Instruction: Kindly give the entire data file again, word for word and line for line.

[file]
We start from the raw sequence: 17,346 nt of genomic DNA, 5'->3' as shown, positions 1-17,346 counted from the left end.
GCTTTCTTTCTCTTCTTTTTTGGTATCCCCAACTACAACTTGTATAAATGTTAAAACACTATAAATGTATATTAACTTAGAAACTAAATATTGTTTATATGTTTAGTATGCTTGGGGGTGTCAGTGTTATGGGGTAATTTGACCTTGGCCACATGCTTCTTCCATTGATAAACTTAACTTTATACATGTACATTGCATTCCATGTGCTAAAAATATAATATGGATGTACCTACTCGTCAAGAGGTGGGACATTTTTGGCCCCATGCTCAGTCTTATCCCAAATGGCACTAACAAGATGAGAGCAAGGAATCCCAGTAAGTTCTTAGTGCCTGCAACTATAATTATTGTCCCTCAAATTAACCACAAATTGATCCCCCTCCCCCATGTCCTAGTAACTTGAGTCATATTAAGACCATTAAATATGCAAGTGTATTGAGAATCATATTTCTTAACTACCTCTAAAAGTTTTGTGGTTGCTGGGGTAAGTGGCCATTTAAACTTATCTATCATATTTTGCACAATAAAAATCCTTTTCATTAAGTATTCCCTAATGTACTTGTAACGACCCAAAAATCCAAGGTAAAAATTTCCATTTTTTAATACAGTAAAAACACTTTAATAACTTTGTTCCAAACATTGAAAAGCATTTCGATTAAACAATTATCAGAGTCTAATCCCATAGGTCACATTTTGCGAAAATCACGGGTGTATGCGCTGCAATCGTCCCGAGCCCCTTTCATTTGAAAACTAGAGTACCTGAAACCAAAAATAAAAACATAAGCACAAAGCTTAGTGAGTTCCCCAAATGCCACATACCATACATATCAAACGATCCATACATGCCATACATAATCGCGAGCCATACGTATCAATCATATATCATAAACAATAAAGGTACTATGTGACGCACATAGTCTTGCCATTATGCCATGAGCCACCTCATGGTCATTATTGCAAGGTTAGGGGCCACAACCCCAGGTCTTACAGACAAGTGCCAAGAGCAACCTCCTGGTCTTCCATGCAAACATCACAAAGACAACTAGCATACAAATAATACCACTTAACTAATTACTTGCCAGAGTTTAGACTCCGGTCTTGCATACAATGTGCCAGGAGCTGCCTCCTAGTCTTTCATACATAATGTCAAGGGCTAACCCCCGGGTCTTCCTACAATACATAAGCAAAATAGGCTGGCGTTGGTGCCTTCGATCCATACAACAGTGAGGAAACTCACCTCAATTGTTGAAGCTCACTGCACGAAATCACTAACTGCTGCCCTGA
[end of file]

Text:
We start from the raw sequence: 17,346 nt of genomic DNA, 5'->3' as shown, positions 1-17,346 counted from the left end.
GCTTTCTTTCTCTTCTTTTTTGGTATCCCCAACTACAACTTGTATAAATGTTAAAACACTATAAATGTATATTAACTTAGAAACTAAATATTGTTTATATGTTTAGTATGCTTGGGGGTGTCAGTGTTATGGGGTAATTTGACCTTGGCCACATGCTTCTTCCATTGATAAACTTAACTTTATACATGTACATTGCATTCCATGTGCTAAAAATATAATATGGATGTACCTACTCGTCAAGAGGTGGGACATTTTTGGCCCCATGCTCAGTCTTATCCCAAATGGCACTAACAAGATGAGAGCAAGGAATCCCAGTAAGTTCTTAGTGCCTGCAACTATAATTATTGTCCCTCAAATTAACCACAAATTGATCCCCCTCCCCCATGTCCTAGTAACTTGAGTCATATTAAGACCATTAAATATGCAAGTGTATTGAGAATCATATTTCTTAACTACCTCTAAAAGTTTTGTGGTTGCTGGGGTAAGTGGCCATTTAAACTTATCTATCATATTTTGCACAATAAAAATCCTTTTCATTAAGTATTCCCTAATGTACTTGTAACGACCCAAAAATCCAAGGTAAAAATTTCCATTTTTTAATACAGTAAAAACACTTTAATAACTTTGTTCCAAACATTGAAAAGCATTTCGATTAAACAATTATCAGAGTCTAATCCCATAGGTCACATTTTGCGAAAATCACGGGTGTATGCGCTGCAATCGTCCCGAGCCCCTTTCATTTGAAAACTAGAGTACCTGAAACCAAAAATAAAAACATAAGCACAAAGCTTAGTGAGTTCCCCAAATGCCACATACCATACATATCAAACGATCCATACATGCCATACATAATCGCGAGCCATACGTATCAATCATATATCATAAACAATAAAGGTACTATGTGACGCACATAGTCTTGCCATTATGCCATGAGCCACCTCATGGTCATTATTGCAAGGTTAGGGGCCACAACCCCAGGTCTTACAGACAAGTGCCAAGAGCAACCTCCTGGTCTTCCATGCAAACATCACAAAGACAACTAGCATACAAATAATACCACTTAACTAATTACTTGCCAGAGTTTAGACTCCGGTCTTGCATACAATGTGCCAGGAGCTGCCTCCTAGTCTTTCATACATAATGTCAAGGGCTAACCCCCGGGTCTTCCTACAATACATAAGCAAAATAGGCTGGCGTTGGTGCCTTCGATCCATACAACAGTGAGGAAACTCACCTCAATTGTTGAAGCTCACTGCACGAAATCACTAACTGCTGCCCTGA